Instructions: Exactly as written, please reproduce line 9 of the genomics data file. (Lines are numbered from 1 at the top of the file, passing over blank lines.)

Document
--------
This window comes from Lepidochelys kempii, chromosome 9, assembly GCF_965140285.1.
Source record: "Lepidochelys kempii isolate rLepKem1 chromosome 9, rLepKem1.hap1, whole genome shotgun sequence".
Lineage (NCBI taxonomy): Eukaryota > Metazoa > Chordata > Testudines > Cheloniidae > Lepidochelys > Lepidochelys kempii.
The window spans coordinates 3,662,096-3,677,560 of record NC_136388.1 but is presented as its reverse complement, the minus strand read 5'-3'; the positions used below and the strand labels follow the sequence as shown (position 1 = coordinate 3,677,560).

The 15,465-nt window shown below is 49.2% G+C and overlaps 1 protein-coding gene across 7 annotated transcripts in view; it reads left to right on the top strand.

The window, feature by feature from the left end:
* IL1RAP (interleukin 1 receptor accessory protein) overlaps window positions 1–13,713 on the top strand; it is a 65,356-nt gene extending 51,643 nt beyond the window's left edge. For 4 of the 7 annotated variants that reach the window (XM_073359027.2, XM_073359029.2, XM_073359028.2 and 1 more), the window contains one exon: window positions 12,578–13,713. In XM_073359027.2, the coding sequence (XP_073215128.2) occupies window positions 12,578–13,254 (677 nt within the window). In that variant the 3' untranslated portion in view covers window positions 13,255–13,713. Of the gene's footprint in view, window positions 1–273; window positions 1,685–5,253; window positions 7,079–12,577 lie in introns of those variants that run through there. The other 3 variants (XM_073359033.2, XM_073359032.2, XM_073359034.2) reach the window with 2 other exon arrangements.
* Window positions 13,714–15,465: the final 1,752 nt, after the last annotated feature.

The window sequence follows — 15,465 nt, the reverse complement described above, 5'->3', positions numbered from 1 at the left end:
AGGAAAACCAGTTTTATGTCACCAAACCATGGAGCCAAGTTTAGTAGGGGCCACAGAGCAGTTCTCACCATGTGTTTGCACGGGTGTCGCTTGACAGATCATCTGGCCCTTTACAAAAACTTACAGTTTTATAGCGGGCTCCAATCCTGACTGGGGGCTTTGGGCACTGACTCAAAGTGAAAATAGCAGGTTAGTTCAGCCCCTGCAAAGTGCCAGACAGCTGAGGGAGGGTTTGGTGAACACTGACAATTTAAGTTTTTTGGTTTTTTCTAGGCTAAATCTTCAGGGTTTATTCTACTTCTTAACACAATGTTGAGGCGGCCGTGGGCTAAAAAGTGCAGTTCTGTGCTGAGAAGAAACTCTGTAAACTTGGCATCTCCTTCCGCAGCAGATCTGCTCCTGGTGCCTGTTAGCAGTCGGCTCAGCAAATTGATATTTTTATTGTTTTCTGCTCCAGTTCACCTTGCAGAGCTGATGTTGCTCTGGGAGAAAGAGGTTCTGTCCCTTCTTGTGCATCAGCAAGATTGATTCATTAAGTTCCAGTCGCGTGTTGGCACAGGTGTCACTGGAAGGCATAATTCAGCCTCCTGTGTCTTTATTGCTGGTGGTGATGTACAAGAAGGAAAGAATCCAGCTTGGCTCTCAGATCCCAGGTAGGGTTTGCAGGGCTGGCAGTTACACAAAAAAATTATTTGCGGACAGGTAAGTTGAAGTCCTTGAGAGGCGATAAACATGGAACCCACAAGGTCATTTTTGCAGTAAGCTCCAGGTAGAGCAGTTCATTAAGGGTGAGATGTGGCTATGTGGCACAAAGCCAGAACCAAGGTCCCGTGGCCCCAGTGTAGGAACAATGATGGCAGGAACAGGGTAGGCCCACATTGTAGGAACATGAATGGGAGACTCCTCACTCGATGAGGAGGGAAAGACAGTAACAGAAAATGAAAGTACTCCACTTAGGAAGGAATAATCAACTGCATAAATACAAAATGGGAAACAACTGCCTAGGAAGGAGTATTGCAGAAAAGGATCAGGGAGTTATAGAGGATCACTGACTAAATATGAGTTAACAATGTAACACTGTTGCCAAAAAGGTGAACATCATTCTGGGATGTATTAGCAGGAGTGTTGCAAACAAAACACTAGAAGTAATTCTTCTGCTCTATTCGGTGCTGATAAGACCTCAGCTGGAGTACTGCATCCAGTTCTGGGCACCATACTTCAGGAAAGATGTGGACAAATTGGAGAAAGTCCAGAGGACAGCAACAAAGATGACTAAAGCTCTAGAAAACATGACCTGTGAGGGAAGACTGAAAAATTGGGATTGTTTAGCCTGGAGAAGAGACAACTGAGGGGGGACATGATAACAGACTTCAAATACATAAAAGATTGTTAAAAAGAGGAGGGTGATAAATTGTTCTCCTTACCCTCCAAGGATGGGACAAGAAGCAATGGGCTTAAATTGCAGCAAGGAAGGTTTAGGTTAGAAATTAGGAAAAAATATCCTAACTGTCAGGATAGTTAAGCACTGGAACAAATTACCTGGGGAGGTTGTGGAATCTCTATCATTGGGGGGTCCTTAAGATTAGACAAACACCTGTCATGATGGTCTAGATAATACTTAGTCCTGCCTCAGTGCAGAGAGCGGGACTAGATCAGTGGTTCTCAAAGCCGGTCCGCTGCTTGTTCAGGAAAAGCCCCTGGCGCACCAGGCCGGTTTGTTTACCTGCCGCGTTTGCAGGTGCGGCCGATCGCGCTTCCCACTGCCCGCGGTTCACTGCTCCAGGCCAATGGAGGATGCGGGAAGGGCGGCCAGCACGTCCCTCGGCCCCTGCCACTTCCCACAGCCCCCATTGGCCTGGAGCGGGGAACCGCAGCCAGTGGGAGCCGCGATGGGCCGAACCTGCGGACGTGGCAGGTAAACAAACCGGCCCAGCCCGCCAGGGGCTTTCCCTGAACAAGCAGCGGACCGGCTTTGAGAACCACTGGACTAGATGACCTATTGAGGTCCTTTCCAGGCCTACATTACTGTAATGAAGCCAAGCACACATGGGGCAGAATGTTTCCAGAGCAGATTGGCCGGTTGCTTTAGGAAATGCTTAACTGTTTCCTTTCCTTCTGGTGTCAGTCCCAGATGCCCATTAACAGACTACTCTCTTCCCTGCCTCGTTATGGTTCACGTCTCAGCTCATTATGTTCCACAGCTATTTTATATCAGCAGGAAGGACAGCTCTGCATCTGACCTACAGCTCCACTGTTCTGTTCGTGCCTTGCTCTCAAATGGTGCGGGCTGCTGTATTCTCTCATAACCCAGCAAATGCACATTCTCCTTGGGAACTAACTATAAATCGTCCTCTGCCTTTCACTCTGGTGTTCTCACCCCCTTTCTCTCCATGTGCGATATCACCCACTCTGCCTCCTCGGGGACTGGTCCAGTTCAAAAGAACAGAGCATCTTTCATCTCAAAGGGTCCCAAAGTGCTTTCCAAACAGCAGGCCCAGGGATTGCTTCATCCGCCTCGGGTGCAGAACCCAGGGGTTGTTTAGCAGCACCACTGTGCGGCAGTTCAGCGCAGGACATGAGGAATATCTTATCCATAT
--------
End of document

The window sequence follows — 15,465 nt, the reverse complement described above, 5'->3', positions numbered from 1 at the left end: